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A general process model of the gender-linked language effect: Antecedents for and consequences of language used by men and women
Unformatted Document Text:  General Process Model of the GLLE 26 question of sex-typing is not completely known at this point, but one study suggests that again the answer is “yes” (Palomares, 2002; also see Winn & Rubin, 2001). Indeed, the connection between biological sex and between-group syntactic and semantic differences has long been denied (Jespersen, 1922). The general implication is that gender is often best viewed as a dynamic rather than a static concept. The connections among gender schematicity, chronic accessibility, gender-linked language behavior, and the gender-linked language effect are prime targets for future research. Although the relationships between variables suggested by a few of the theorems generated by our model have been investigated, the model suggests many possibilities for further investigation. At the level of individual constructs, it will be useful to investigate directly the notion of gender-linked language schemata. Some preliminary research in this regard has been conducted (Mulac et al., 2001), but at this point the construct is supported mainly by the results of research related only indirectly and by logic. There is direct evidence supporting the existence of gender-linked language stereotypes and it would be desirable to adduce similar evidence for gender-linked language schemata. This is a novel construct, unlike say perception of context, so investigating it empirically could easily suggest new paths for research. In a similar vein, it could be useful to investigate the notion that gender-linked language features are organized as prototypical networks interconnected in some way to the relatively stable schematic dimensions of directness, succinctness, emotionality, and personalness. Most of the theorems are capable of yielding hypotheses that are testable; a few are not (e.g., T13: GLS s Æ GLS h ). The question becomes: Which are the most interesting or important? We have indicated our preferences in the preceding section.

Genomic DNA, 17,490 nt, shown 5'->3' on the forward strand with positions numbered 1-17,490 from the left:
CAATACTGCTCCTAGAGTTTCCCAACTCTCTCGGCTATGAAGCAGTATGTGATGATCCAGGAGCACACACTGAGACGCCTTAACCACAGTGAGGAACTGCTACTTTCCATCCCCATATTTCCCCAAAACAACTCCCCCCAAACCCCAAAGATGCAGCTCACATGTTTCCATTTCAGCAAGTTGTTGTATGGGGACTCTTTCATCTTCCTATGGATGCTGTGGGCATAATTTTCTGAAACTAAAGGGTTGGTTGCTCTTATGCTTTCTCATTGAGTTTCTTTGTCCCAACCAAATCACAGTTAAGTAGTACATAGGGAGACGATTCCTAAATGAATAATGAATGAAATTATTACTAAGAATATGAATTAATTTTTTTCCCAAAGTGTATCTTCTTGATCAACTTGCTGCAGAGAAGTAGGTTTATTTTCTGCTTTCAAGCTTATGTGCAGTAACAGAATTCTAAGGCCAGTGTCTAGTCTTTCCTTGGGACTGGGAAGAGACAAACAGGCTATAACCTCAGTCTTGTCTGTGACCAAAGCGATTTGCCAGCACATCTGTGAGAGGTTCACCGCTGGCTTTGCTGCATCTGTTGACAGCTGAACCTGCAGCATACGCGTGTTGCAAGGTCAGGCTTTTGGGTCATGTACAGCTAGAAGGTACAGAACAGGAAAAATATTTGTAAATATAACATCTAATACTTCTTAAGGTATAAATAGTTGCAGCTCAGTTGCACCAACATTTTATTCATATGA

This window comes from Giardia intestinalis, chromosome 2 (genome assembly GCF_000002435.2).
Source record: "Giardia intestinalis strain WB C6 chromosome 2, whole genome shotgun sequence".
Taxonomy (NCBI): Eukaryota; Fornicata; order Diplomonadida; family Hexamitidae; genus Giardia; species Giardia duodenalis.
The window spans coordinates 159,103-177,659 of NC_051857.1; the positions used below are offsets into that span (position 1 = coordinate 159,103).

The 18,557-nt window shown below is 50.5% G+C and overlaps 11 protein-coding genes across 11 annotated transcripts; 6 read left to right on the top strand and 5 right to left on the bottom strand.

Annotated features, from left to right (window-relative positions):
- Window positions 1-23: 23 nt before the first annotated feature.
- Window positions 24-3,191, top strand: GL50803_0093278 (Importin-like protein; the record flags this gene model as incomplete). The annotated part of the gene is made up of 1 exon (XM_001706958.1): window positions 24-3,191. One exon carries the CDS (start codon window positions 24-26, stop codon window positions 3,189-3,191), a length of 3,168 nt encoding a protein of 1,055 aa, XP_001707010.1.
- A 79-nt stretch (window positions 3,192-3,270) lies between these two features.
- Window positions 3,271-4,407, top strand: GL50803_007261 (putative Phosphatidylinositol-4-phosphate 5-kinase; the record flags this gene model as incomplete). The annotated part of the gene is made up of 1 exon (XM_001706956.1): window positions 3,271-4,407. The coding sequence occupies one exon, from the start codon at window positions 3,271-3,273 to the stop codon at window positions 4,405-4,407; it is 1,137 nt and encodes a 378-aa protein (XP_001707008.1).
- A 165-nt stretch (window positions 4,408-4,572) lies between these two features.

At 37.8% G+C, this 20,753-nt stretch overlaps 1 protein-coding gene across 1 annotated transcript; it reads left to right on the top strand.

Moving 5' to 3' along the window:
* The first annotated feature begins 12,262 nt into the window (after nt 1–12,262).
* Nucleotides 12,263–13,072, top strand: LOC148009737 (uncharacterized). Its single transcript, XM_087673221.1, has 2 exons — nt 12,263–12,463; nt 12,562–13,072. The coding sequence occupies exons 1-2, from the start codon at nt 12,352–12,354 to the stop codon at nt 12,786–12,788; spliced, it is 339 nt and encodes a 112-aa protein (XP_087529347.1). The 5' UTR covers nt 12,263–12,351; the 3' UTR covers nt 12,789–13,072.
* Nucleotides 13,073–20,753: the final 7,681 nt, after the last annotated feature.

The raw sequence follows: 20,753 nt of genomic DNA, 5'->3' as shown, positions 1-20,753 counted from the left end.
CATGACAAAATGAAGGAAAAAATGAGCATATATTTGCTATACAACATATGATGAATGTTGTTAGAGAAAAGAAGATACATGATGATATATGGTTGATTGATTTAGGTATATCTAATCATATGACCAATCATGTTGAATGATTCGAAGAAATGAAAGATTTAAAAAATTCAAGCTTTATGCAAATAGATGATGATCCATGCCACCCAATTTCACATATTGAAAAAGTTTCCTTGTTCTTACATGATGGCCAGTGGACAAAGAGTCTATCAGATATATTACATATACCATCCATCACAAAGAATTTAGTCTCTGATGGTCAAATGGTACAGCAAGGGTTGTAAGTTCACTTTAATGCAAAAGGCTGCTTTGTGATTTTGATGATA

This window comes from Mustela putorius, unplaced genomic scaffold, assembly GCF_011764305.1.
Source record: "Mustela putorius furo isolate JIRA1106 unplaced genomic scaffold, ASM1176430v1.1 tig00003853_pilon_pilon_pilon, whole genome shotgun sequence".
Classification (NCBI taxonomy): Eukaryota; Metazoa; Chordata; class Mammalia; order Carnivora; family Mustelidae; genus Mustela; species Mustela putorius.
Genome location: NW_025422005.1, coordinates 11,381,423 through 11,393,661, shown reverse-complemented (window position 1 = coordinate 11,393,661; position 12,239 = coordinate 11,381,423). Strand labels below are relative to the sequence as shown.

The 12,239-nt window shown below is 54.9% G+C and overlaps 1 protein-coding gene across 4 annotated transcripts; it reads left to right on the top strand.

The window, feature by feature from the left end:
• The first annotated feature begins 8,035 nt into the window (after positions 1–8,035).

Authors: Mulac, Anthony., Bradac, James. and Palomares, Nicholas.
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General Process Model of the GLLE
26
question of sex-typing is not completely known at this point, but one study suggests that again
the answer is “yes” (Palomares, 2002; also see Winn & Rubin, 2001). Indeed, the connection
between biological sex and between-group syntactic and semantic differences has long been
denied (Jespersen, 1922). The general implication is that gender is often best viewed as a
dynamic rather than a static concept.
The connections among gender schematicity, chronic accessibility, gender-linked
language behavior, and the gender-linked language effect are prime targets for future research.
Although the relationships between variables suggested by a few of the theorems generated by
our model have been investigated, the model suggests many possibilities for further
investigation. At the level of individual constructs, it will be useful to investigate directly the
notion of gender-linked language schemata. Some preliminary research in this regard has been
conducted (Mulac et al., 2001), but at this point the construct is supported mainly by the results
of research related only indirectly and by logic. There is direct evidence supporting the existence
of gender-linked language stereotypes and it would be desirable to adduce similar evidence for
gender-linked language schemata. This is a novel construct, unlike say perception of context, so
investigating it empirically could easily suggest new paths for research. In a similar vein, it could
be useful to investigate the notion that gender-linked language features are organized as
prototypical networks interconnected in some way to the relatively stable schematic dimensions
of directness, succinctness, emotionality, and personalness. Most of the theorems are capable of
yielding hypotheses that are testable; a few are not (e.g., T13: GLS
s
Æ GLS
h
). The question
becomes: Which are the most interesting or important? We have indicated our preferences in the
preceding section.


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